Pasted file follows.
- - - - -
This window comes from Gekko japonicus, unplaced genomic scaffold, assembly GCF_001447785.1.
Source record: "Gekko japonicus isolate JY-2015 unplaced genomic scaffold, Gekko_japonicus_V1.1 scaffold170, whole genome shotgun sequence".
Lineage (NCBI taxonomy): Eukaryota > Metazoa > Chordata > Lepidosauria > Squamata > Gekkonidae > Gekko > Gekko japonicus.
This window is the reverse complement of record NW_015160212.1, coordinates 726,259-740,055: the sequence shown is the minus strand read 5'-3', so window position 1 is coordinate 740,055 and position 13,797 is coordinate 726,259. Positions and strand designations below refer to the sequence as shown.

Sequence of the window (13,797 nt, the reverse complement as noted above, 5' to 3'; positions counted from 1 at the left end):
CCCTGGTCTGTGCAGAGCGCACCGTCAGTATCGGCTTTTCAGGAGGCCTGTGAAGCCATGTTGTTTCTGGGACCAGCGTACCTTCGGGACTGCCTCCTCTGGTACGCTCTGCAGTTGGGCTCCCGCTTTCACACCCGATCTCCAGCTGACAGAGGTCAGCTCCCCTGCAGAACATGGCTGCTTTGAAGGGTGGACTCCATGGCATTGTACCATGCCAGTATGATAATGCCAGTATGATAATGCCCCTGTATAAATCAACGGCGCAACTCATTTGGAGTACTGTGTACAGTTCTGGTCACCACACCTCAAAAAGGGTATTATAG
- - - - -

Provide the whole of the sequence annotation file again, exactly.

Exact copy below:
This window comes from Gekko japonicus, unplaced genomic scaffold, assembly GCF_001447785.1.
Source record: "Gekko japonicus isolate JY-2015 unplaced genomic scaffold, Gekko_japonicus_V1.1 scaffold170, whole genome shotgun sequence".
Lineage (NCBI taxonomy): Eukaryota > Metazoa > Chordata > Lepidosauria > Squamata > Gekkonidae > Gekko > Gekko japonicus.
This window is the reverse complement of record NW_015160212.1, coordinates 726,259-740,055: the sequence shown is the minus strand read 5'-3', so window position 1 is coordinate 740,055 and position 13,797 is coordinate 726,259. Positions and strand designations below refer to the sequence as shown.

Sequence of the window (13,797 nt, the reverse complement as noted above, 5' to 3'; positions counted from 1 at the left end):
CCCTGGTCTGTGCAGAGCGCACCGTCAGTATCGGCTTTTCAGGAGGCCTGTGAAGCCATGTTGTTTCTGGGACCAGCGTACCTTCGGGACTGCCTCCTCTGGTACGCTCTGCAGTTGGGCTCCCGCTTTCACACCCGATCTCCAGCTGACAGAGGTCAGCTCCCCTGCAGAACATGGCTGCTTTGAAGGGTGGACTCCATGGCATTGTACCATGCCAGTATGATAATGCCAGTATGATAATGCCCCTGTATAAATCAACGGCGCAACTCATTTGGAGTACTGTGTACAGTTCTGGTCACCACACCTCAAAAAGGGTATTATAG